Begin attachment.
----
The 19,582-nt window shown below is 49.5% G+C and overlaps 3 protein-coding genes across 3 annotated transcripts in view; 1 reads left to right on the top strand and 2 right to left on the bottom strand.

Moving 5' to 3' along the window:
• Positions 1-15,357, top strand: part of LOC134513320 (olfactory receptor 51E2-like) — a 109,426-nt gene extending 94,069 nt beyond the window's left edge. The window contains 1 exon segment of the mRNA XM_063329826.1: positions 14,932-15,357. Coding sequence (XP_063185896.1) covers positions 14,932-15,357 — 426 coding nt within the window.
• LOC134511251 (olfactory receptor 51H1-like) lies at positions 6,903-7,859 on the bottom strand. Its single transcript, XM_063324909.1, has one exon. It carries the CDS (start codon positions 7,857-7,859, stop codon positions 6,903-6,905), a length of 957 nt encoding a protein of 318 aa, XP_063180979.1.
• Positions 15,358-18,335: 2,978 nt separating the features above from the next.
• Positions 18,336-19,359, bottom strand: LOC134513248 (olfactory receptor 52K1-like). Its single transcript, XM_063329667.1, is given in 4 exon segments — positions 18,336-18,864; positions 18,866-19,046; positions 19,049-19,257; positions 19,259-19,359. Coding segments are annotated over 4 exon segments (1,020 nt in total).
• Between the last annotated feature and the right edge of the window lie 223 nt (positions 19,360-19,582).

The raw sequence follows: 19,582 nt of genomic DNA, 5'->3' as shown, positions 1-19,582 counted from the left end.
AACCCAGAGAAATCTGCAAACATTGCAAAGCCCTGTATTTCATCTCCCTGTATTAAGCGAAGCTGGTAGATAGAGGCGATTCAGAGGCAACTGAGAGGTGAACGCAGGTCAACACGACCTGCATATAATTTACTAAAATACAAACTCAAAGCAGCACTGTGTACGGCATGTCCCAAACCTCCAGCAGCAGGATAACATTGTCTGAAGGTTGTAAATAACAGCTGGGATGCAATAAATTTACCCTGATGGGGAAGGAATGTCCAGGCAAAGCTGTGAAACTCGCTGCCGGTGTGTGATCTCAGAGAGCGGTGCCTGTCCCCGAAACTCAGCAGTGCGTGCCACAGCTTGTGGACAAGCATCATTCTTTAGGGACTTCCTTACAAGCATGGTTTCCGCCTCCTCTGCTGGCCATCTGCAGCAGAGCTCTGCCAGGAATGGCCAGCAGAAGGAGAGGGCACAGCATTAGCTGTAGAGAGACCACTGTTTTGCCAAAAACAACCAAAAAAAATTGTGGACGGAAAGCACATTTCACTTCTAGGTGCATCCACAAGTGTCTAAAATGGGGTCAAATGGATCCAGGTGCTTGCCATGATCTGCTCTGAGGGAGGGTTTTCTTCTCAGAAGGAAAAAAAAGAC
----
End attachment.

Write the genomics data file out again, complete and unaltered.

The 19,582-nt window shown below is 49.5% G+C and overlaps 3 protein-coding genes across 3 annotated transcripts in view; 1 reads left to right on the top strand and 2 right to left on the bottom strand.

Moving 5' to 3' along the window:
• Positions 1-15,357, top strand: part of LOC134513320 (olfactory receptor 51E2-like) — a 109,426-nt gene extending 94,069 nt beyond the window's left edge. The window contains 1 exon segment of the mRNA XM_063329826.1: positions 14,932-15,357. Coding sequence (XP_063185896.1) covers positions 14,932-15,357 — 426 coding nt within the window.
• LOC134511251 (olfactory receptor 51H1-like) lies at positions 6,903-7,859 on the bottom strand. Its single transcript, XM_063324909.1, has one exon. It carries the CDS (start codon positions 7,857-7,859, stop codon positions 6,903-6,905), a length of 957 nt encoding a protein of 318 aa, XP_063180979.1.
• Positions 15,358-18,335: 2,978 nt separating the features above from the next.
• Positions 18,336-19,359, bottom strand: LOC134513248 (olfactory receptor 52K1-like). Its single transcript, XM_063329667.1, is given in 4 exon segments — positions 18,336-18,864; positions 18,866-19,046; positions 19,049-19,257; positions 19,259-19,359. Coding segments are annotated over 4 exon segments (1,020 nt in total).
• Between the last annotated feature and the right edge of the window lie 223 nt (positions 19,360-19,582).

The raw sequence follows: 19,582 nt of genomic DNA, 5'->3' as shown, positions 1-19,582 counted from the left end.
AACCCAGAGAAATCTGCAAACATTGCAAAGCCCTGTATTTCATCTCCCTGTATTAAGCGAAGCTGGTAGATAGAGGCGATTCAGAGGCAACTGAGAGGTGAACGCAGGTCAACACGACCTGCATATAATTTACTAAAATACAAACTCAAAGCAGCACTGTGTACGGCATGTCCCAAACCTCCAGCAGCAGGATAACATTGTCTGAAGGTTGTAAATAACAGCTGGGATGCAATAAATTTACCCTGATGGGGAAGGAATGTCCAGGCAAAGCTGTGAAACTCGCTGCCGGTGTGTGATCTCAGAGAGCGGTGCCTGTCCCCGAAACTCAGCAGTGCGTGCCACAGCTTGTGGACAAGCATCATTCTTTAGGGACTTCCTTACAAGCATGGTTTCCGCCTCCTCTGCTGGCCATCTGCAGCAGAGCTCTGCCAGGAATGGCCAGCAGAAGGAGAGGGCACAGCATTAGCTGTAGAGAGACCACTGTTTTGCCAAAAACAACCAAAAAAAATTGTGGACGGAAAGCACATTTCACTTCTAGGTGCATCCACAAGTGTCTAAAATGGGGTCAAATGGATCCAGGTGCTTGCCATGATCTGCTCTGAGGGAGGGTTTTCTTCTCAGAAGGAAAAAAAAGAC